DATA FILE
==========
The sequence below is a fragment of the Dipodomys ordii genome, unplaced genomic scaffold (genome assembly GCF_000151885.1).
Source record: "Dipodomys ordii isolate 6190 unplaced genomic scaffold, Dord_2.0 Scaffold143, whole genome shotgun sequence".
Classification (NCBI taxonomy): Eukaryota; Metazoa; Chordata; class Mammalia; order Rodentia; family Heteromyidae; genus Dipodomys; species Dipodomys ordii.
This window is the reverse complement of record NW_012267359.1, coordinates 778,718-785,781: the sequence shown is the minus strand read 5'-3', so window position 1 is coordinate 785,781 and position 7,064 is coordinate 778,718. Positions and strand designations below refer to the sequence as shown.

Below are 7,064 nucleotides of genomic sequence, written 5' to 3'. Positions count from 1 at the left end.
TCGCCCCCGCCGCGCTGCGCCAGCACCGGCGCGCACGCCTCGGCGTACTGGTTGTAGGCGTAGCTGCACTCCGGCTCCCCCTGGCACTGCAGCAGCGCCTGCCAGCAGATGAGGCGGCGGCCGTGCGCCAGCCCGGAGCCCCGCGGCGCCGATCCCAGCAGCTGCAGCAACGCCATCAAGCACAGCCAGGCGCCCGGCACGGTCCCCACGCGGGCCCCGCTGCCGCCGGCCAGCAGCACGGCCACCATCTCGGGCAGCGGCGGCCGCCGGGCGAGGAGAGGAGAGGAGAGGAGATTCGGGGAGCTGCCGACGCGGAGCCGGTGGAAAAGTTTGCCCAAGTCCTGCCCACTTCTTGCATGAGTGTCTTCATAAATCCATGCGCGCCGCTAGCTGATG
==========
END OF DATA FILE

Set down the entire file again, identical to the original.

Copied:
The sequence below is a fragment of the Dipodomys ordii genome, unplaced genomic scaffold (genome assembly GCF_000151885.1).
Source record: "Dipodomys ordii isolate 6190 unplaced genomic scaffold, Dord_2.0 Scaffold143, whole genome shotgun sequence".
Classification (NCBI taxonomy): Eukaryota; Metazoa; Chordata; class Mammalia; order Rodentia; family Heteromyidae; genus Dipodomys; species Dipodomys ordii.
This window is the reverse complement of record NW_012267359.1, coordinates 778,718-785,781: the sequence shown is the minus strand read 5'-3', so window position 1 is coordinate 785,781 and position 7,064 is coordinate 778,718. Positions and strand designations below refer to the sequence as shown.

Below are 7,064 nucleotides of genomic sequence, written 5' to 3'. Positions count from 1 at the left end.
TCGCCCCCGCCGCGCTGCGCCAGCACCGGCGCGCACGCCTCGGCGTACTGGTTGTAGGCGTAGCTGCACTCCGGCTCCCCCTGGCACTGCAGCAGCGCCTGCCAGCAGATGAGGCGGCGGCCGTGCGCCAGCCCGGAGCCCCGCGGCGCCGATCCCAGCAGCTGCAGCAACGCCATCAAGCACAGCCAGGCGCCCGGCACGGTCCCCACGCGGGCCCCGCTGCCGCCGGCCAGCAGCACGGCCACCATCTCGGGCAGCGGCGGCCGCCGGGCGAGGAGAGGAGAGGAGAGGAGATTCGGGGAGCTGCCGACGCGGAGCCGGTGGAAAAGTTTGCCCAAGTCCTGCCCACTTCTTGCATGAGTGTCTTCATAAATCCATGCGCGCCGCTAGCTGATG